U.S. House Republicans have introduced compromise legislation that would keep thousands of Louisiana homeowners from facing dramatic increases in the cost of their flood insurance.
The bill, HR 3370, also would provide a retroactive refund to people who already realized huge flood insurance rate increases when they sold or bought homes after 2012.
“It permanently reinstates grandfathered flood insurance rates and protects those who built their homes to code. It also helps stabilize our real estate market, so homebuyers don’t face large flood insurance premiums after buying a home,” Rep. Bill Cassidy, R-Baton Rouge, said in a prepared statement.
Cassidy said he was involved in the negotiations and advocated for insertion of a key provision that permanently reinstates grandfathered flood insurance rates.
The legislation is the result of a collaborative effort with Rep. Michael Grimm, R-N.Y., and other House members from Louisiana, Florida, New Jersey, Mississippi, West Virginia and around the country, Cassidy said.
The measure would repeal a provision that threatens hundreds of thousands of homeowners with huge premium increases under new and updated government flood maps. Those homeowners currently benefit from below-market rates that are subsidized by other policyholders and the new legislation would preserve their “grandfathered” status.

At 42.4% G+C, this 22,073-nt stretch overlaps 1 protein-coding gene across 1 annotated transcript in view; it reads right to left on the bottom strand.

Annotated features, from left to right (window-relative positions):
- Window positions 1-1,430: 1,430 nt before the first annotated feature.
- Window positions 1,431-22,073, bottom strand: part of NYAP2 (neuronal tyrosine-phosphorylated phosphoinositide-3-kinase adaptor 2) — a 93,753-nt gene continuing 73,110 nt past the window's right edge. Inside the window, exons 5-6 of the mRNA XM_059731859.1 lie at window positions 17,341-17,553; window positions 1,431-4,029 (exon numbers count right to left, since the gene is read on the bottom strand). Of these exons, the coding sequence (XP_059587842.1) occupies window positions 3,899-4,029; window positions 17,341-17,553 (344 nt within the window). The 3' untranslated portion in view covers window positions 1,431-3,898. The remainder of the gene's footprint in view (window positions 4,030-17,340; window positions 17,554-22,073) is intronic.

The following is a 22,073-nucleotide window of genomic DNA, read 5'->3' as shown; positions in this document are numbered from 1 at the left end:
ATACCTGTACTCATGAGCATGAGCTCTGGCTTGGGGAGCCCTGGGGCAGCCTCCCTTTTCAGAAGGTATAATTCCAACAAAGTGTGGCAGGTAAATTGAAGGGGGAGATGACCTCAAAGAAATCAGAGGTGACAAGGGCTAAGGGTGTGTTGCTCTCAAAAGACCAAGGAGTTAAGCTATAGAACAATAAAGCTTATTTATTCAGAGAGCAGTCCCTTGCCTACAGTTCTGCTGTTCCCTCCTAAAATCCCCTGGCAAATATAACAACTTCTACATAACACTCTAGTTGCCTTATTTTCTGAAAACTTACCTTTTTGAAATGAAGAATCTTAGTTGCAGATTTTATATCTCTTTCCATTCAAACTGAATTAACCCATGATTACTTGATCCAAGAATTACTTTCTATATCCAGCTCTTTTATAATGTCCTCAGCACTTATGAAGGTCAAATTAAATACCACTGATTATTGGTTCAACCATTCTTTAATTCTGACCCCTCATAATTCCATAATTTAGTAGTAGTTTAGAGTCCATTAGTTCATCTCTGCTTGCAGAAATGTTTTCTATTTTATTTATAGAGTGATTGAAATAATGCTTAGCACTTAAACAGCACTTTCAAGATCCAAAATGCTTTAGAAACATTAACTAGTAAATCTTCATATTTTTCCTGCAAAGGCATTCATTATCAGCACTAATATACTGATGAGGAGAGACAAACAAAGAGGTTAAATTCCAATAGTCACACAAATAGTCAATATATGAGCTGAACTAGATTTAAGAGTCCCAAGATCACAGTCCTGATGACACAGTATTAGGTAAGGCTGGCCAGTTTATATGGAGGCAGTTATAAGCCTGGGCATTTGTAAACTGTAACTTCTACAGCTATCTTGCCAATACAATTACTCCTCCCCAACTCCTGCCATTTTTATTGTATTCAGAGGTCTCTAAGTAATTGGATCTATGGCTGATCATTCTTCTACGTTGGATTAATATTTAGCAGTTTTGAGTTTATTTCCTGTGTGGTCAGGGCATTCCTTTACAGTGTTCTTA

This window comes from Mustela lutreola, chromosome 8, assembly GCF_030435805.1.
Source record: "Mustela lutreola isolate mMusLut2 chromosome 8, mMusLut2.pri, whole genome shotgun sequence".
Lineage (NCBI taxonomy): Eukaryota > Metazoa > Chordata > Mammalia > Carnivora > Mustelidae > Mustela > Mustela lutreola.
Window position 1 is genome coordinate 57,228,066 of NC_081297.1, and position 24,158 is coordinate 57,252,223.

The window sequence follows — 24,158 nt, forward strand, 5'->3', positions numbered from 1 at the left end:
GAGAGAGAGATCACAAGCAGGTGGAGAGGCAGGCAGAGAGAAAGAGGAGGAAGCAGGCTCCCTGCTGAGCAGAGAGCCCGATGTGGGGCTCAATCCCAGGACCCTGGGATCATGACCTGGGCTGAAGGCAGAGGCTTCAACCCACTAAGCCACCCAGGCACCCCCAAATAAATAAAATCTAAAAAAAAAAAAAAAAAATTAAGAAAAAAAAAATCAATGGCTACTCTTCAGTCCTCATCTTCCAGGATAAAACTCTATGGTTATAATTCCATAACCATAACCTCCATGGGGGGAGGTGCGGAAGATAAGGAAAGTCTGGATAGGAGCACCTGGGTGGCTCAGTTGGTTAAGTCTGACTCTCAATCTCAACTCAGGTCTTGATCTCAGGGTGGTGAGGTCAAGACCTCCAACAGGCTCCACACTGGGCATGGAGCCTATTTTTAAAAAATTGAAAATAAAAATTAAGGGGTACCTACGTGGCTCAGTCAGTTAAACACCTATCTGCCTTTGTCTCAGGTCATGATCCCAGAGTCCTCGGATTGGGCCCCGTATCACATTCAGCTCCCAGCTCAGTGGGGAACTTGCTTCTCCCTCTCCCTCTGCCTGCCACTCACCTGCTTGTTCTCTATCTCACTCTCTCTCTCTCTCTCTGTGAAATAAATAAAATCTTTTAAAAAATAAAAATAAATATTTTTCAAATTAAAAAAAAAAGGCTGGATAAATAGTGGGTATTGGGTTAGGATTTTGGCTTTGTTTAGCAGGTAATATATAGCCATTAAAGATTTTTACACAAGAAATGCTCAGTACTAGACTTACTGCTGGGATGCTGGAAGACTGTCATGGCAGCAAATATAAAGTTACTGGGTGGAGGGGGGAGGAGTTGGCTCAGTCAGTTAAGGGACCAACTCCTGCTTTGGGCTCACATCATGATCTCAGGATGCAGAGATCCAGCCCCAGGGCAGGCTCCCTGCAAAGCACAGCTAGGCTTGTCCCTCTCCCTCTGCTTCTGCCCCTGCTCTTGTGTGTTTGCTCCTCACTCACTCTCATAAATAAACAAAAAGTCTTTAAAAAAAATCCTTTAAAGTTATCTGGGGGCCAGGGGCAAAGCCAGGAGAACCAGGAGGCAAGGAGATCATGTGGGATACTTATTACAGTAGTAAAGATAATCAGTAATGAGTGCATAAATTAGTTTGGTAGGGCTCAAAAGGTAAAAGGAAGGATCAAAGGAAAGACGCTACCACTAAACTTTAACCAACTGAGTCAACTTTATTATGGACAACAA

Negotiations on HR 3370 finished shortly before midnight Friday.
It would include a $25 surcharge on all flood insurance policies for primary residents and about $250 for business properties and vacation homes. The money would go into a fund that would help pay claims. It would produce about $1 billion over five years and $2.3 billion over 10 years.
Louisiana has nearly 500,000 flood insurance policies, and there are more than 5.5 million policyholders nationwide.
The Republican majority of the U.S. House had blocked three votes on Senate-passed legislation, which would have delayed premium increases, saying no provision was included in the Senate bill to financially stabilize the National Flood Insurance Program. The NFIP carried a debt of about $24 billion.
Some congressmen say the flood insurance program needs to become financially sustainable. Coastal lawmakers from around the country counter that the 2012 changes to make flood insurance more fiscally sound have led to rates so high that few property owners could afford to pay.
The Biggert-Waters Flood Insurance Reform Act of 2012 installed many provisions aimed at financially stabilizing the federal flood insurance program. Newly drawn maps that predicted likely flooding along with the end of subsidized rates caused premiums to skyrocket.
Specifically, the new bill repeals Section 207 of Biggert-Waters and permanently reinstates the rates that had previously been grandfathered from earlier laws. The rate increases will not occur because of the remapping.
The bill also would repeal home sale and new policy rate increase triggers that were in Section 205. This would allow the person buying the home is treated the same as the person selling it.